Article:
Maryland’s highest court dismissed the conviction of now 48-year-old Muriel Morrison last week, whose 4-month-old daughter died in a 2013 co-sleeping accident.
Before settling into bed with her daughter IIzaryah for the night, Morrison drank beer that evening and at some point — accidentally rolled over and suffocated her daughter while she slept.
The horrific incident happened on September 2, 2013. After getting a call about an unresponsive child, police arrived at the home at about 8:30 a.m. – WBAL reported at the time. Morrison discovered the infant cold and blue when she woke up at 7:45 a.m. according to court documents.
Morrison’s 4-year-old had woken up first and noticed how mom was asleep on top of her baby sister and attempted, unsuccessfully, to wake her up. And when she did wake up – she performed CPR. A roommate who lived with Morrison, Ilzaryah, and Morrison’s 4-year-old daughter revealed to the news station that the mom shared a bed with her children.
Prior to that tragic morning, Morrison drank beer during a virtual “moms’ night out” happy hour on Facebook. She then finished her drinks on the porch while her kids slept, changed IIzaryah’s diaper, pumped her breast milk, took out the trash, and locked the doors to her house before crawling into bed with her children — including the baby.
The next morning, she woke up to Ilzaryah listless and her lips blue. “She saidI was drunk asleep and I rolled over on her,’” Morrison’s roommate at the time, Nikki, told WBAL.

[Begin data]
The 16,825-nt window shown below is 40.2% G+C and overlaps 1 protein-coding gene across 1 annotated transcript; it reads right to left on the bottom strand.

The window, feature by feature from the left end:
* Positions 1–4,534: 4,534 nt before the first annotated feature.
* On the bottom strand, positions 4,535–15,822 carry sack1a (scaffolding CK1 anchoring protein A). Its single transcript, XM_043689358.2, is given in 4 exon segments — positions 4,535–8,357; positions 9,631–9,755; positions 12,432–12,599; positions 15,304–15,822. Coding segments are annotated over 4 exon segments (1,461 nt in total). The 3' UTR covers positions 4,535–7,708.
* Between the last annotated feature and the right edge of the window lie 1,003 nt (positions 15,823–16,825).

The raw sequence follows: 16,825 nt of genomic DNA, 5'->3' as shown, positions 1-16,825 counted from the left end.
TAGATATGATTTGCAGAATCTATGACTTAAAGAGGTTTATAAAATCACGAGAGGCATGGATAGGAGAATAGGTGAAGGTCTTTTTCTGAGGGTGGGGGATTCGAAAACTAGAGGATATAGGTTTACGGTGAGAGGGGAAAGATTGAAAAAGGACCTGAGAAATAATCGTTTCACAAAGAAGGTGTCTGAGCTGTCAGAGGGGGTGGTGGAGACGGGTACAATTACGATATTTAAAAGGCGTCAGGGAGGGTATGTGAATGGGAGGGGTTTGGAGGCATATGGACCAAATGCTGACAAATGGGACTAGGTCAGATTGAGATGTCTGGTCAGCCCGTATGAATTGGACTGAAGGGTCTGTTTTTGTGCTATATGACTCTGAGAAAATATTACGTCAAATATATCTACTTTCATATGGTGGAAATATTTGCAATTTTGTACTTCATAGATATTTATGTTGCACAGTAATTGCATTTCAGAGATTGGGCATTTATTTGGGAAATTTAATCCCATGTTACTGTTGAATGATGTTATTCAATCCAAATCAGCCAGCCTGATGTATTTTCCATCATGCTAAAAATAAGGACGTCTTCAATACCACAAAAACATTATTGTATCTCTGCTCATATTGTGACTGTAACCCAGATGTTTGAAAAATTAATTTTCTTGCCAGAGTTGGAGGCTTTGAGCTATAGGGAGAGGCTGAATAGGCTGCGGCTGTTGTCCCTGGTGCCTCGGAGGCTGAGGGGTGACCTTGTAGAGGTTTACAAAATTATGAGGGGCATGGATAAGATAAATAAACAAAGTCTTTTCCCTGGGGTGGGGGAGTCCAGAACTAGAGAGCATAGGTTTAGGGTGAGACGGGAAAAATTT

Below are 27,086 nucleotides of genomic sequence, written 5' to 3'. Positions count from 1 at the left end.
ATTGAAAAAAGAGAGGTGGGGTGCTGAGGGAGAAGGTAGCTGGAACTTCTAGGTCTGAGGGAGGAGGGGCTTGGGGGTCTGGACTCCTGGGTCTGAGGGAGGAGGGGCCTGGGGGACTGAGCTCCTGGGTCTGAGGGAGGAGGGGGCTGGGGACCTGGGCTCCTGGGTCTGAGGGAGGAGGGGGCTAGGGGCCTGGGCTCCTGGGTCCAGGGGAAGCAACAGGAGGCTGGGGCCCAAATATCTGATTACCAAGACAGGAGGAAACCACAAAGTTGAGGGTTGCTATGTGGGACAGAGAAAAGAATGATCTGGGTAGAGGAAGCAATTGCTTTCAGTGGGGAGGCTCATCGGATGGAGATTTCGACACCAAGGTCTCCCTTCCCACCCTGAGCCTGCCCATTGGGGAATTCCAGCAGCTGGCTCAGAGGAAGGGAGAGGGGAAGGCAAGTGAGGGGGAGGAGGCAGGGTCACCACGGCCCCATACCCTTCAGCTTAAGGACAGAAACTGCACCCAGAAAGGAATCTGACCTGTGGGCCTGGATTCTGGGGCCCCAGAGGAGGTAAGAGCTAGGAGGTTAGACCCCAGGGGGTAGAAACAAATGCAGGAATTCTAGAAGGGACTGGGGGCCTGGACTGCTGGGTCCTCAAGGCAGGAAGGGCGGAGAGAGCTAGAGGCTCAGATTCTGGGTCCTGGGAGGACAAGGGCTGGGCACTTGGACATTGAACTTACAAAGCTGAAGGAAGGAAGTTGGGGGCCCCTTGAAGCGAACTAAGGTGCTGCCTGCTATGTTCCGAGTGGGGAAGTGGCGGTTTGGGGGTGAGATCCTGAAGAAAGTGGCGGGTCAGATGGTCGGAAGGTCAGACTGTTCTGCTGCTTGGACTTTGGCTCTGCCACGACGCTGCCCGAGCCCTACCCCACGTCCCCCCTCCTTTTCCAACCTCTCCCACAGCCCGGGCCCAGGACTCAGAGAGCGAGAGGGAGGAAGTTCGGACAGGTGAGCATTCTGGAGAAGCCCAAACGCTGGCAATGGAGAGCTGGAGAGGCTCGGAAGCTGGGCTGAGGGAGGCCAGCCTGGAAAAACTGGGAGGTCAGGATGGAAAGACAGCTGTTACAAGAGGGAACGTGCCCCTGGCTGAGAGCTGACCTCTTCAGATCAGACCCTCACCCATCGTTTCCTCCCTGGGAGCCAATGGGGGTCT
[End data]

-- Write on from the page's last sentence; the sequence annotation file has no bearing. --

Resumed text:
“She came outside running down the street screaming that the baby was dead, so we called the ambulance twice,” family friend Joe Goodman said. He then called police while Morrison rushed outside in a panic. “She was a happy baby — always smiling when she got up in the morning,” Goodman said. According to court documents, The baby was taken to Johns Hopkins Hospital but pronounced dead upon arrival.
The baby’s death was ruled a homicide by asphyxiation at the time, and the mother wasn’t initially arrested. Eventually, Morrison was charged and convicted of involuntary manslaughter, reckless endangerment, and neglect of a minor, stemming from the death of her infant, according to a court of appeals document.
And in 2016 over a three-day trial, she explained to jurors what happened that night. Morrison testified that she drank two 12-ounce beers and about half of a 40-ounce bottle of malt liquor during the happy hour with friends to celebrate the start of the new school year.
Her older daughter testified as well, she was 7 at the time of the trial, and informed the court that her mother rolled on top of her sister. She tried to wake Morrison who was in a “deep, deep sleep.” Prosecutors in the case used that testimony to claim that Morrison “pass[ed] out” and participated in co-sleeping, which is known for being dangerous.
The mom told the court that co-sleeping was a tradition in her family but the jury wasn’t sympathetic, and the mom received a 20-year prison sentence. However, her sentence was suspended by trial court and she was later put on probation.
The Maryland Court of Appeals threw out Morrison’s 20-year prison sentence last Thursday as the case was divided along gender lines. The majority of the votes to dismiss the sentence were from women on the court who ruled there wasn’t enough evidence to prove that Morrison was “grossly negligent,” who also felt that they were not prepared to “criminalize co-sleeping.”
“Co-sleeping with a four-month old after consuming beer does not necessarily pose such an inherent risk of death or serious physical harm,” Judge Michele D. Hotten wrote in her judgment along with Chief Judge Mary Ellen Barbera and Judges Shirley M. Watts and Brynja M. Booth.
Hotten also noted how Morrison’s conviction “would potentially have a disparate effect on women in general, and indeed women of color and women of limited socioeconomic means….certainly, anyone who co-slept with a baby under circumstances similar to those, in this case, would be at risk for conviction on insufficient evidence in any jurisdiction in the State,” she continued.